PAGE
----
A world leading large-scale solar and battery storage project in north Queensland has drawn interest from the world’s biggest miner, BHP Billiton, which says it is looking at the technology for its remote and off-grid mine sites.
The project, near Lakeland south of Cooktown, will combine 10.4MW of solar PV with 1.4MW/5.3MWh of lithium-ion battery storage, and is being pitched as a world-first for remote, edge of grid technology, and one likely to trigger a host of similar projects across Australia.
It was announced on Tuesday that the $42.5 million project, being developed by German-based Conergy, will get $17.5 million in funds from the Australian Renewable Energy Agency, and has also signed a power purchase agreement with Origin Energy.
That will be Origin’s fourth PPA with a solar project in the last few months, following its deals with Moree, Clare, and the Degrussa mine facility. Three of these have been co-funded by ARENA, and two of these – Lakeland and Degrussa – have been paired with battery storage.
This is where BHP Billiton’s interest has been pricked. The head of environment at BHP Billiton, Dr Graham Winkelman, says solar and storage projects may help BHP Billiton reduce its own operating emissions while helping to support energy reliability at some of the more remote operations.
BHP Billiton is tipping $350,000 into the “knowledge sharing” aspects of the project, small change for a company of its size, but it recognises the potential because of the number of its own operations that are in remote locations, far from infrastructure or on the fringe of grids. Energy security, through battery storage, is also an issue.
“The applications for mining could be enormous,” the company says. “The Lakeland Solar and Battery Storage Project will allow us to understand behaviour and performance of solar and storage systems with network and industrial loads.
“It is also an important component of Low Emissions Technology that provides balance to our portfolio. More broadly, battery storage is a key piece in the advancement of renewables and realising their potential to reduce emission on a larger industrial scale.”
There are now a growing number of solar and storage projects under construction or already running in Australia, including Degrussa and Weipa mines, along with off-grid projects such as Coober Pedy, Rottnest Island, King Island, and Flinders Island.
BHP has been operating a 1MW solar plant at the township adjacent to one of its copper mines in Chile, and it has previously canvassed solar and other renewable technologies when it put together its draft planning for the massive Olympic Dam project, although that whole project is now on hold.
ARENA chief executive Ivor Frischknecht said the ground breaking aspect of the project was its ability to operate in “island mode”, including in the evening peak, meaning that it could still supply power when the main transmission lines were cut due to storms or some other technical issue.
This is critically important for the likes of Ergon Energy, which runs the world’s most elongated and least populated grid, and which is looking at solar and storage options as an alternative to investing in upgrades of poles and wires and transformers in other locations in western and northern Queensland.
“Batteries are already competitive for particular situations,” Frischknecht told RenewEconomy. “They are not competitive right now with coal or gas generation, but that is not what we are trying to do.”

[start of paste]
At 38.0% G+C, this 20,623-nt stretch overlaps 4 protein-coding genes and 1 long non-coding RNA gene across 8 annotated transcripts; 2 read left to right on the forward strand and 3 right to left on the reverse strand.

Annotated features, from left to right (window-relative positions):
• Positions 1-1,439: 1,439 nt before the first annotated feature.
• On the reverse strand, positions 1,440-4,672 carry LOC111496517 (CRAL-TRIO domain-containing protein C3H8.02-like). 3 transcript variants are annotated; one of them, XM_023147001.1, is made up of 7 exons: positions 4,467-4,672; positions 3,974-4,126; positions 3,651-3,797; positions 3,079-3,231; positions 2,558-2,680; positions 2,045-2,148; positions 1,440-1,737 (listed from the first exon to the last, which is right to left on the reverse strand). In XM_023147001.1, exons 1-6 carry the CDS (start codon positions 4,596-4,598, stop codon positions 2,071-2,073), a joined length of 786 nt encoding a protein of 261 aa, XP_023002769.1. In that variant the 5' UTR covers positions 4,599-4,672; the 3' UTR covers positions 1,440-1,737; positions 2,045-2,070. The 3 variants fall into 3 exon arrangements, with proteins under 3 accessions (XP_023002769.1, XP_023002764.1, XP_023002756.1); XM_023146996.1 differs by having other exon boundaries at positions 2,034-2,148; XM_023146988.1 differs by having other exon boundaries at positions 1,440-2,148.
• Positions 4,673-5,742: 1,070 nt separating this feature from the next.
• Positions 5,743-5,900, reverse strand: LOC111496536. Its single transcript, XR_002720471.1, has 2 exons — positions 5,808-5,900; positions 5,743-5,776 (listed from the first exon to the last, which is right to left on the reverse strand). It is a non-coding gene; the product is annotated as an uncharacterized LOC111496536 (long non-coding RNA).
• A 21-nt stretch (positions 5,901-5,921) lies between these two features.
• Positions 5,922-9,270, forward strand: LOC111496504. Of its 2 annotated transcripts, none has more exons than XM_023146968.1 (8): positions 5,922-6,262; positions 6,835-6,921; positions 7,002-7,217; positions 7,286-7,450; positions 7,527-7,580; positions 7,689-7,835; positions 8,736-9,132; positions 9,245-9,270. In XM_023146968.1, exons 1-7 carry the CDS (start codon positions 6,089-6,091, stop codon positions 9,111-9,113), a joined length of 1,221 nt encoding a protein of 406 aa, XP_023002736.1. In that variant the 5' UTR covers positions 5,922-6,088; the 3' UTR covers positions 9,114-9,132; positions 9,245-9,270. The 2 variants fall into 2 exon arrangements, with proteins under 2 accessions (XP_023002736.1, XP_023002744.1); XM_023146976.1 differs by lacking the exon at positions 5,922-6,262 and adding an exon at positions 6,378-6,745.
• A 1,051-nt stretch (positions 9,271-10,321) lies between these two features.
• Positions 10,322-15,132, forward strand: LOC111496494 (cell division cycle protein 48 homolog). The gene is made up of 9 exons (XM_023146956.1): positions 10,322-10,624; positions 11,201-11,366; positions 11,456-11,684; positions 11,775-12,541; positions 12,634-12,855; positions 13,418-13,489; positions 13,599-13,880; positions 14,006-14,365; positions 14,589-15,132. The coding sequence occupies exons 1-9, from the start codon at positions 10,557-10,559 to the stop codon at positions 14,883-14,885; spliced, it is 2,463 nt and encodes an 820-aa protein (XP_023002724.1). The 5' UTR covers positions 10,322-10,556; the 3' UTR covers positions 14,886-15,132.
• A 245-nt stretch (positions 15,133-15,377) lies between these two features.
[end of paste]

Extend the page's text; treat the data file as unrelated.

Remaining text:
In a statement, he said: “The global energy transition is happening faster than many anticipated and Australia is well placed to be a key player. Our growing expertise in integrating renewables and batteries could readily translate into economic opportunities including export dollars in world markets.”
ARENA has now funded more than 200 different projects, but its future is under a cloud because of Coalition government proposals to remove its remaining legislated funds of $1.3 billion.
It has now amended that to cutting $1 billion as part of the omnibus budget repair package it intends to present to parliament, drawing on declared Labor policies announced in the recent election campaign. Labor has yet to say if it really intends to vote for the effective destruction of an agency it created during the Gillard government.
Conergy Australia managing director David McCallum said there was an immense opportunity in Australia for the widespread use of utility-scale batteries to store surplus power from excess solar generation for use during cloud cover, night-time and peak times.
“Utility-scale solar and storage, combined with effective management software, is the Holy Grail of the global renewable energy industry, and with this project we are well within reach of it,” he said in a statement, adding that this would decrease demand on both traditional generation and grid infrastructure.
The project will use the 1.4MW/5.3MWh ‘CHESS’ (Conergy Hybrid Energy Storage Solution) product designed by Conergy, with software and electronics provided by Autarsys GmbH. It will create a consistent power supply, even during times of cloud cover, and will produce enough electricity to power the equivalent of over 3,000 homes day and night.
Other larger solar and storage projects are also on the cards, including the Kingfisher project in South Australia, which is looking at a 20MW solar plus 2MW battery storage facility as a precursor to a 100MW solar PV plus 40MW battery storage project near Roxby Downs, on the main transmission line leading to BHP’s Olympic Dam project.
Construction at Lakeland will begin in September and is due to be completed in April next year. Germany’s Norddeutsche Landesbank Girozentrale (Nord/LB) provided a 15-year non-recourse financing facility for the project, and Norton Rose Fulbright provided legal counsel to Conergy.